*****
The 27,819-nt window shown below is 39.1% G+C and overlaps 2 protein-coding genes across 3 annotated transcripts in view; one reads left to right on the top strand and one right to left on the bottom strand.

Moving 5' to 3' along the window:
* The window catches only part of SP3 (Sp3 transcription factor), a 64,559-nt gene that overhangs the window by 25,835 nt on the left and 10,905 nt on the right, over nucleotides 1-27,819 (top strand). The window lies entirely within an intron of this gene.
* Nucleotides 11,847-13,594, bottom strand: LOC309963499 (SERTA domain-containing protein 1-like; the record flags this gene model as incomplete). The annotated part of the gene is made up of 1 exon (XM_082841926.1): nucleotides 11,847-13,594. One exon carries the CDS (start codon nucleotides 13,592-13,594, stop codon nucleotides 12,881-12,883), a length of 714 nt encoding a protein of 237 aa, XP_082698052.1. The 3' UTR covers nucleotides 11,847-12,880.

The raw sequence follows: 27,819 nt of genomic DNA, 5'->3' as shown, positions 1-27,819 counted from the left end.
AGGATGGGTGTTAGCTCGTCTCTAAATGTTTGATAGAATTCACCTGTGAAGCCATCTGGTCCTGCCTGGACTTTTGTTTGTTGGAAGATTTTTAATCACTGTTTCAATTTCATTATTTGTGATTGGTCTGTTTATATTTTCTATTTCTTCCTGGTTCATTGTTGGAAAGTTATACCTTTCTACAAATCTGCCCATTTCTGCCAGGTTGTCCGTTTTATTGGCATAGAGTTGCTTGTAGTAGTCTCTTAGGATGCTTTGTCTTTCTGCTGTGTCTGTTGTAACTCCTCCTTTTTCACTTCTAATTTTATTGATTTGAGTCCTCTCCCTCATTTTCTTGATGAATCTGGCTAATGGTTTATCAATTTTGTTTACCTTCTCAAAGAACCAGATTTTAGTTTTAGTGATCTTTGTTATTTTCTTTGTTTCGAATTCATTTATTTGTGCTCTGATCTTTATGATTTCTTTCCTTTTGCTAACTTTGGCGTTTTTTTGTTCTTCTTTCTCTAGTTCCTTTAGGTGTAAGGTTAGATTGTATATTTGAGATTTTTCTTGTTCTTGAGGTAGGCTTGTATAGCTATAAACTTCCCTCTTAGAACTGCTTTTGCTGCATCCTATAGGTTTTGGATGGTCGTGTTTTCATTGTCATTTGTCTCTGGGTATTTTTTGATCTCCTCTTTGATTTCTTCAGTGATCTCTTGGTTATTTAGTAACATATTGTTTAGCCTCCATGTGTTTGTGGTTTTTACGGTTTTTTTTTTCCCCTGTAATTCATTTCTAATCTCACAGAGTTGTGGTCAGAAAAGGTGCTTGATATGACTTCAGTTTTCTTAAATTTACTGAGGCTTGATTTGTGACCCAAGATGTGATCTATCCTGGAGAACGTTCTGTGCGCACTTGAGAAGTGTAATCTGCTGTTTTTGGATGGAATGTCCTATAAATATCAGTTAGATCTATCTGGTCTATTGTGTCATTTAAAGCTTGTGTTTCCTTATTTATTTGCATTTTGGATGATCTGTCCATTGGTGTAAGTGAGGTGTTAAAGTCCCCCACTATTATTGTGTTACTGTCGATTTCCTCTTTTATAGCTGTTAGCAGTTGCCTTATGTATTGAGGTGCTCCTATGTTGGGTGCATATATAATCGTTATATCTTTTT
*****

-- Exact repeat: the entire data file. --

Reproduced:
The 27,819-nt window shown below is 39.1% G+C and overlaps 2 protein-coding genes across 3 annotated transcripts in view; one reads left to right on the top strand and one right to left on the bottom strand.

Moving 5' to 3' along the window:
* The window catches only part of SP3 (Sp3 transcription factor), a 64,559-nt gene that overhangs the window by 25,835 nt on the left and 10,905 nt on the right, over nucleotides 1-27,819 (top strand). The window lies entirely within an intron of this gene.
* Nucleotides 11,847-13,594, bottom strand: LOC309963499 (SERTA domain-containing protein 1-like; the record flags this gene model as incomplete). The annotated part of the gene is made up of 1 exon (XM_082841926.1): nucleotides 11,847-13,594. One exon carries the CDS (start codon nucleotides 13,592-13,594, stop codon nucleotides 12,881-12,883), a length of 714 nt encoding a protein of 237 aa, XP_082698052.1. The 3' UTR covers nucleotides 11,847-12,880.

The raw sequence follows: 27,819 nt of genomic DNA, 5'->3' as shown, positions 1-27,819 counted from the left end.
AGGATGGGTGTTAGCTCGTCTCTAAATGTTTGATAGAATTCACCTGTGAAGCCATCTGGTCCTGCCTGGACTTTTGTTTGTTGGAAGATTTTTAATCACTGTTTCAATTTCATTATTTGTGATTGGTCTGTTTATATTTTCTATTTCTTCCTGGTTCATTGTTGGAAAGTTATACCTTTCTACAAATCTGCCCATTTCTGCCAGGTTGTCCGTTTTATTGGCATAGAGTTGCTTGTAGTAGTCTCTTAGGATGCTTTGTCTTTCTGCTGTGTCTGTTGTAACTCCTCCTTTTTCACTTCTAATTTTATTGATTTGAGTCCTCTCCCTCATTTTCTTGATGAATCTGGCTAATGGTTTATCAATTTTGTTTACCTTCTCAAAGAACCAGATTTTAGTTTTAGTGATCTTTGTTATTTTCTTTGTTTCGAATTCATTTATTTGTGCTCTGATCTTTATGATTTCTTTCCTTTTGCTAACTTTGGCGTTTTTTTGTTCTTCTTTCTCTAGTTCCTTTAGGTGTAAGGTTAGATTGTATATTTGAGATTTTTCTTGTTCTTGAGGTAGGCTTGTATAGCTATAAACTTCCCTCTTAGAACTGCTTTTGCTGCATCCTATAGGTTTTGGATGGTCGTGTTTTCATTGTCATTTGTCTCTGGGTATTTTTTGATCTCCTCTTTGATTTCTTCAGTGATCTCTTGGTTATTTAGTAACATATTGTTTAGCCTCCATGTGTTTGTGGTTTTTACGGTTTTTTTTTTCCCCTGTAATTCATTTCTAATCTCACAGAGTTGTGGTCAGAAAAGGTGCTTGATATGACTTCAGTTTTCTTAAATTTACTGAGGCTTGATTTGTGACCCAAGATGTGATCTATCCTGGAGAACGTTCTGTGCGCACTTGAGAAGTGTAATCTGCTGTTTTTGGATGGAATGTCCTATAAATATCAGTTAGATCTATCTGGTCTATTGTGTCATTTAAAGCTTGTGTTTCCTTATTTATTTGCATTTTGGATGATCTGTCCATTGGTGTAAGTGAGGTGTTAAAGTCCCCCACTATTATTGTGTTACTGTCGATTTCCTCTTTTATAGCTGTTAGCAGTTGCCTTATGTATTGAGGTGCTCCTATGTTGGGTGCATATATAATCGTTATATCTTTTT